I have been lucky again. I have been a welcomed guest for a handful of years in a great district. People know me and I know them. I have started to build a new tribe (still have connections to my old tribe) that gets me, understands my role, my students and how important they are. I am different this time around. I don’t have a lunch bunch. I know I am very welcome, but I am not sure I am strong enough to loose that daily routine again. I join in where I feel I can. I have baby walls, mini boundaries set to keep myself aware I am a guest or visiting for the year. Next year could bring an entirely new caseload.
So I guess I am questioning where is the balance in what we do? How vested do we get in a place?
Being vested in our students is not a question. That is why I get out the door every morning. In other posts I have focused on self care and recharging, which is essential, but I think if we have a tribe…. how vested we are in the adults we interact with also plays a vital role in how good we are as teachers. Maybe your tribe is the people in your buildings. Maybe the tribe you build is other TODs/itinerants you know. I am incredibly lucky to have an awesome tribe. I need these people. I couldn’t be as successful without their support, encouragement and honesty.
I think because of this tribe I know I am not alone when something happens that makes the job harder-someone is rude, I am forgotten about, equipment is lost or broken, my space gets taken over. They give me the courage to speak up for myself….never forgetting I’m a guest, keeping in my lane, but not being a doormat. I think that could be a whole conversation-how much do we take, flex or suck up?
When the school year ends I am typically happy about where I have been. I don’t foresee major changes for the next year, but I also don’t have a crystal ball, so I leave in June packing up all of my goodies and saying “I hope I am back”. I sometimes hate that part. But I have come to accept it.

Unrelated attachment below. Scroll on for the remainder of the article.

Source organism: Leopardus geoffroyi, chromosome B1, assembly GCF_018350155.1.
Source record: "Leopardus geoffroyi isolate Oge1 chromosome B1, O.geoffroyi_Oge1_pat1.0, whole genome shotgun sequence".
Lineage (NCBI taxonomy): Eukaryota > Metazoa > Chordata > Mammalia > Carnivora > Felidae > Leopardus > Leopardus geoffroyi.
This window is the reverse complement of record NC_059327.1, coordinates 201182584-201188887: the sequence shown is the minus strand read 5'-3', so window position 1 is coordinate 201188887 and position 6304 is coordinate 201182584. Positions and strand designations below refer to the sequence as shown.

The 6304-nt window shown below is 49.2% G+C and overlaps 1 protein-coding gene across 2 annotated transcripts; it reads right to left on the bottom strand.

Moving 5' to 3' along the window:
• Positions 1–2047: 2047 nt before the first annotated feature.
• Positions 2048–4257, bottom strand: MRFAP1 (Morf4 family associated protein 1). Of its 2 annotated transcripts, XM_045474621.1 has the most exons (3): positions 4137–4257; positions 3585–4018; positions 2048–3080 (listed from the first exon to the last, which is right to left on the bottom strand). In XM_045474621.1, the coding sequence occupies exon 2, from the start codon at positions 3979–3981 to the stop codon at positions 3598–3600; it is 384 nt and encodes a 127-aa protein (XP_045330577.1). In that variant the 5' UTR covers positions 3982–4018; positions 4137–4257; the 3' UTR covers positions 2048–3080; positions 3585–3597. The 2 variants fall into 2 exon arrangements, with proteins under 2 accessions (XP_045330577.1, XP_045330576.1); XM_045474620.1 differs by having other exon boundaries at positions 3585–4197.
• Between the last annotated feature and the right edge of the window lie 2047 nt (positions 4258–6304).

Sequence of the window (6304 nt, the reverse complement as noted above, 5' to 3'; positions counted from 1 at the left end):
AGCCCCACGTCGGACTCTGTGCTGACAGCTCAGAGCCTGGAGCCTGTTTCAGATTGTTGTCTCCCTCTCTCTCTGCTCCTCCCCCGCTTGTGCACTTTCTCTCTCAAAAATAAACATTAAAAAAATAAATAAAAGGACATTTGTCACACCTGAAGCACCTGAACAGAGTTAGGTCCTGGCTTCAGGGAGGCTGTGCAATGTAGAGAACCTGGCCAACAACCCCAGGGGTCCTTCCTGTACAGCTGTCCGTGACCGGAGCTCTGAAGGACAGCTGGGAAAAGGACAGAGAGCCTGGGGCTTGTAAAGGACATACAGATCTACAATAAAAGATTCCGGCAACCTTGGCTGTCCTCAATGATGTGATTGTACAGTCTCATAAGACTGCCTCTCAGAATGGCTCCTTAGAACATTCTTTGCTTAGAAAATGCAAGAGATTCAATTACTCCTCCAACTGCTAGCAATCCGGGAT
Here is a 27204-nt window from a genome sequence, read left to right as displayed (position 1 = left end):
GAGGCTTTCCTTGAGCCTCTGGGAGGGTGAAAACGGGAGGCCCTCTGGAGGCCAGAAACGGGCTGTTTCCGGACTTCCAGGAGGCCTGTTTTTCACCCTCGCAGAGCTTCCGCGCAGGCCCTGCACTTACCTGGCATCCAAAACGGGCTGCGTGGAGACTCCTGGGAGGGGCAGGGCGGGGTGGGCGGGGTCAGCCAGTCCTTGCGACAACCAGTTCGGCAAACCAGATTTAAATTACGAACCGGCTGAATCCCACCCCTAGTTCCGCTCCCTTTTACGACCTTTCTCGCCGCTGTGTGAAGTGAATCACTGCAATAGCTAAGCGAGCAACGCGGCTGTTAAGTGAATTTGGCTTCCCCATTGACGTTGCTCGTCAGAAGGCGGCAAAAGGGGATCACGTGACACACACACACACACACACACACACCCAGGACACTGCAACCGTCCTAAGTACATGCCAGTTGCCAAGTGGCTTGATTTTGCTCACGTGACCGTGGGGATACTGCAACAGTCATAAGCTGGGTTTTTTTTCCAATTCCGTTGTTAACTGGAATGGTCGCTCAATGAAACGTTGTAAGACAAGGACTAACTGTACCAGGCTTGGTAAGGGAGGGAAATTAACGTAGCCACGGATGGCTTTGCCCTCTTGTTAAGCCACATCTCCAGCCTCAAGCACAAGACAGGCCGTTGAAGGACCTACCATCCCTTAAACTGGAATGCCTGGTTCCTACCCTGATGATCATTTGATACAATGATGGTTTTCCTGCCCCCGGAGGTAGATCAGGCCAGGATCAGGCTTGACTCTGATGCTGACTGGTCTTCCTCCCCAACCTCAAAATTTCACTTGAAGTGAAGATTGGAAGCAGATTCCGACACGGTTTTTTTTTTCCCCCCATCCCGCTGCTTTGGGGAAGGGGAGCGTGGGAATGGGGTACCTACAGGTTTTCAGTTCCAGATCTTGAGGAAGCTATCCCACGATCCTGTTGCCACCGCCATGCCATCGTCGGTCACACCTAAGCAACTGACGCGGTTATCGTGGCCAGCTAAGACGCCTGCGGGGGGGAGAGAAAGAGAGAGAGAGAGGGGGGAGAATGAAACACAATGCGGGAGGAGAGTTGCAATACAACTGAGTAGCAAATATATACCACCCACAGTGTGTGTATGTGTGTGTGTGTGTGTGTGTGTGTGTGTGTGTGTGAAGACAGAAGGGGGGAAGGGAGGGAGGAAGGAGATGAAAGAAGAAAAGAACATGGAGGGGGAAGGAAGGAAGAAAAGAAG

I can also see the other side of the itinerant coin. Where being in a new situation every year is great. How being able to be in and out alleviates stress and pressure. I know there are people that love that new feeling. They enjoy being low key. I guess that is what makes being an itinerant teacher so unique. We get to design our job. We can shape and mold what it looks to others and ourselves.
Where do you fall in this continuum?
Do you want to be the out there flying your flag or be the quiet and almost invisible guest?
I don’t think there is a wrong answer here. There are so many factors in defining ourselves. We as itinerant teachers have a freedom and responsibility to our peers. My work bestie and I always say it takes a certain type of personality to not abuse the freedom traveling all day brings, the flexibility in how “seen” we want to be and the awesome ability we have in adjusting ourselves to all the people and places we visit everyday.
(Photos above are from my amazing spaces in my favorite schools. The photo at the top was taken in September. By June it was covered in student work-with their names and idiom posters & a growing word wall.)
I am proud of the job I do. I try to make my profession look good. I am sure you do too-being itinerant is not easy and not for everyone. I’d love to hear from you. Your perspective, feelings and stories. Let’s keep on traveling together!